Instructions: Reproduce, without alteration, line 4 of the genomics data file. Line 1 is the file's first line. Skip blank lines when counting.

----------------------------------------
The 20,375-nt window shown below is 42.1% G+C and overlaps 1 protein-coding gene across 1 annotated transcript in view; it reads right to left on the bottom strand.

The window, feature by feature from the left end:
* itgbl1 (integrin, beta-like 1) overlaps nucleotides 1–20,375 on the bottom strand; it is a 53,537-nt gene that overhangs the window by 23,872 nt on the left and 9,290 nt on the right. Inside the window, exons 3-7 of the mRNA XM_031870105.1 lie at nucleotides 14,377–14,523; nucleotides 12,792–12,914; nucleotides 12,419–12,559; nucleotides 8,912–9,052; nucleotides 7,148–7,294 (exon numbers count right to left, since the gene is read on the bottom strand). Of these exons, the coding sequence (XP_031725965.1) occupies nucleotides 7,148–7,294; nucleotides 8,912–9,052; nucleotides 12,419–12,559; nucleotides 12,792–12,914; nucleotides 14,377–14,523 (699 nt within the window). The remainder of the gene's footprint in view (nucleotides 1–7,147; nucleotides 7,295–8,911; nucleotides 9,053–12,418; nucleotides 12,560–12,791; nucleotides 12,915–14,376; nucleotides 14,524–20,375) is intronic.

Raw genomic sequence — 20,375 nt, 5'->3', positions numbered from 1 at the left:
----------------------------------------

Raw genomic sequence — 20,375 nt, 5'->3', positions numbered from 1 at the left: